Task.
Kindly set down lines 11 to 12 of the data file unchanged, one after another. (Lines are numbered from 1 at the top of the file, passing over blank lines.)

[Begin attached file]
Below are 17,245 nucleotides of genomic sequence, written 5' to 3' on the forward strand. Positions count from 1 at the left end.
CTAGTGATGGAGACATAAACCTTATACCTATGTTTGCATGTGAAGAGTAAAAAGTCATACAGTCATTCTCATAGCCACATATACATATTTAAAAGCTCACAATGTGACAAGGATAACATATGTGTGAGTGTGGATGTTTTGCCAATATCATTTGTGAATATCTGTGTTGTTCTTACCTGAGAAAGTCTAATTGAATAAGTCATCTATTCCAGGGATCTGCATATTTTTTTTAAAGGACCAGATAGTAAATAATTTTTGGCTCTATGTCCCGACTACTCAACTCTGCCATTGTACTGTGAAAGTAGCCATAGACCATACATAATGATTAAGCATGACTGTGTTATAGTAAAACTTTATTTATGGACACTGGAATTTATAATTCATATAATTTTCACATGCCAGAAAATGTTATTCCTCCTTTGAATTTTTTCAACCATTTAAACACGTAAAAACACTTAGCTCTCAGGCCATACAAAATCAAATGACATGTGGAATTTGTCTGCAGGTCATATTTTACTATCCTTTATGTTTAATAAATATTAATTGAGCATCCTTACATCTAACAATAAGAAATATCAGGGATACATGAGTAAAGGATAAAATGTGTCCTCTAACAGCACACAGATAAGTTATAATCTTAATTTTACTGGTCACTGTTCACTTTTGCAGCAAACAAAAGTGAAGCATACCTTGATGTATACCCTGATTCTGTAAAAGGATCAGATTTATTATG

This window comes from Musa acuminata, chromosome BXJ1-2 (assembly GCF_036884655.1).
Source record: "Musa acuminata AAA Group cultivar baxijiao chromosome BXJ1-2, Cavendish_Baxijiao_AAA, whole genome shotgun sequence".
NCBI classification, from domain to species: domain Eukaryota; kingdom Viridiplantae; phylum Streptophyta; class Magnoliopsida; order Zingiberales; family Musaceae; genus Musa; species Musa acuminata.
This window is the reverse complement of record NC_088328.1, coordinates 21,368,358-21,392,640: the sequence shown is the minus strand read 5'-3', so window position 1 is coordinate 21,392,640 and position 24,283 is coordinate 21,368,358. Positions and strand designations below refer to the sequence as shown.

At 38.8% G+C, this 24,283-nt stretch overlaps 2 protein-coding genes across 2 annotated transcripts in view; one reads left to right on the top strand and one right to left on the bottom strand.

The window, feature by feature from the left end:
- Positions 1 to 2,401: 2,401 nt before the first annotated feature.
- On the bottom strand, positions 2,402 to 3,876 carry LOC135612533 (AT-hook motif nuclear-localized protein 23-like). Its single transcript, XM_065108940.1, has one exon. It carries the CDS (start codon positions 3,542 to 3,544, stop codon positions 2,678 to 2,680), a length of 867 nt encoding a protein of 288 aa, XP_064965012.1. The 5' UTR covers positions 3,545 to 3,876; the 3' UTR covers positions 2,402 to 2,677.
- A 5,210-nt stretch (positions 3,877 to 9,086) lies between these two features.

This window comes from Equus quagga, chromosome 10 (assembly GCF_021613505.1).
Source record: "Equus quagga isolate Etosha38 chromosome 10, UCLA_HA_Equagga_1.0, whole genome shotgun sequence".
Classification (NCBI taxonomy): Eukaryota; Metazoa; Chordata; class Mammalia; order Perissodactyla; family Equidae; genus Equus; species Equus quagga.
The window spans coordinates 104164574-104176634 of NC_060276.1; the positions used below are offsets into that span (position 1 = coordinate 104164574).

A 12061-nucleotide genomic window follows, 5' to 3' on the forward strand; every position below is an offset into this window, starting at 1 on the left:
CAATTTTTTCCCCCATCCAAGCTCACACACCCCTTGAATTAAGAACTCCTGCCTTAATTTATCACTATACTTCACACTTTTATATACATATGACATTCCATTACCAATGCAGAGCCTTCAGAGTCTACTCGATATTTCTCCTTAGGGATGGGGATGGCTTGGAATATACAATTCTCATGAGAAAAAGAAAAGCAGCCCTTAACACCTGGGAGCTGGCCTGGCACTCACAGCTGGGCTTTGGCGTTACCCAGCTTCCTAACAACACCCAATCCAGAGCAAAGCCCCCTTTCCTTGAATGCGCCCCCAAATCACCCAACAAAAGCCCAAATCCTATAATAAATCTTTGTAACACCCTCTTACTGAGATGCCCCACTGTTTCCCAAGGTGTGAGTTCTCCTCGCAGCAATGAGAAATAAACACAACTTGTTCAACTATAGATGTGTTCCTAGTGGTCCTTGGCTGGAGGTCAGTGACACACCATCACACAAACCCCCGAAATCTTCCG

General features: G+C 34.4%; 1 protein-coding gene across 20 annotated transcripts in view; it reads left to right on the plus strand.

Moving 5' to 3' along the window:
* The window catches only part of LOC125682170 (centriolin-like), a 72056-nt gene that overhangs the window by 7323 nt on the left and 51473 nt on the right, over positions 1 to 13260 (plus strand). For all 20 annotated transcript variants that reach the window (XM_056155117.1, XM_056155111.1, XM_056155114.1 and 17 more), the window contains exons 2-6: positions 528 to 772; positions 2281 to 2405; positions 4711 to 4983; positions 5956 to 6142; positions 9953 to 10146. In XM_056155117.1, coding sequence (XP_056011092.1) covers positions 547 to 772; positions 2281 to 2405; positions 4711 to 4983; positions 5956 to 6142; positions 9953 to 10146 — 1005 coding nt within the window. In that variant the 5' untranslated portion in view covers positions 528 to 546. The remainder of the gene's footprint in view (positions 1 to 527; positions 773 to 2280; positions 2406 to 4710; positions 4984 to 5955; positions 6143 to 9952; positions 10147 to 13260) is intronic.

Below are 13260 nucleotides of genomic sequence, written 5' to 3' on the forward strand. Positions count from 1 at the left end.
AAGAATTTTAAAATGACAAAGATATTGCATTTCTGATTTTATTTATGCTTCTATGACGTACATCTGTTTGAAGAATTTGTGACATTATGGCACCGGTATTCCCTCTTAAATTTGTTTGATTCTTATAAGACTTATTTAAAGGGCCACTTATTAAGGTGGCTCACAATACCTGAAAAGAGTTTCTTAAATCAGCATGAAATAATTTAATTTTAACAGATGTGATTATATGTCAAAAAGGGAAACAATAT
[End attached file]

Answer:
- A 5,210-nt stretch (positions 3,877 to 9,086) lies between these two features.

This window comes from Equus quagga, chromosome 10 (assembly GCF_021613505.1).